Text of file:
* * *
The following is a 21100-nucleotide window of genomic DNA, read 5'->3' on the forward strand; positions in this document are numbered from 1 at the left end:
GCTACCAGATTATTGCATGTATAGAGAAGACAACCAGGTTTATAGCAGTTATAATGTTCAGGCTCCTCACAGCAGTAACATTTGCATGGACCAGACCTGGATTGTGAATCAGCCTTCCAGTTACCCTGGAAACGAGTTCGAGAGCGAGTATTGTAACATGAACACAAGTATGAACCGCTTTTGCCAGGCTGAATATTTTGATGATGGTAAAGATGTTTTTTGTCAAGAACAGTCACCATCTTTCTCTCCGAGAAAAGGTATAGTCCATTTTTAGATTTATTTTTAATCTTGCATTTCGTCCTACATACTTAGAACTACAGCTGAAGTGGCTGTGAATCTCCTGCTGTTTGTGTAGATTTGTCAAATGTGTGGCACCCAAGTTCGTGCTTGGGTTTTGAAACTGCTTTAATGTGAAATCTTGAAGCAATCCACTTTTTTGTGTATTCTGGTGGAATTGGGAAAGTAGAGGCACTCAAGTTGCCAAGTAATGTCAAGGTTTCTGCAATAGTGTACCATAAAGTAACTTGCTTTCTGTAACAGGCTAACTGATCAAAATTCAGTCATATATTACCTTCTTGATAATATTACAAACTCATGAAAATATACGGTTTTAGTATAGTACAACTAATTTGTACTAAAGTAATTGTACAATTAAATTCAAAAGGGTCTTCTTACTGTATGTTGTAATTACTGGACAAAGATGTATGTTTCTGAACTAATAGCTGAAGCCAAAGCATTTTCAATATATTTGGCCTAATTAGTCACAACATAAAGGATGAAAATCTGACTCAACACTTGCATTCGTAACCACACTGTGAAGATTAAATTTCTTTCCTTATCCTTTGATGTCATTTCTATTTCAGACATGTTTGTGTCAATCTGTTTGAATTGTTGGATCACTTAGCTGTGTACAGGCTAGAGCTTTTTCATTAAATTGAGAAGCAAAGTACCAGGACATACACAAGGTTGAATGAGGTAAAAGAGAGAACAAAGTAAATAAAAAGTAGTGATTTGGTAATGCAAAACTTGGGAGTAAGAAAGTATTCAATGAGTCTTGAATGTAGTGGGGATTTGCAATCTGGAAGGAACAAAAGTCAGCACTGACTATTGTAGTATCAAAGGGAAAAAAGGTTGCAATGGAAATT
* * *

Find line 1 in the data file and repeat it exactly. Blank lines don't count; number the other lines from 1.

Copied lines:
The following is a 21100-nucleotide window of genomic DNA, read 5'->3' on the forward strand; positions in this document are numbered from 1 at the left end: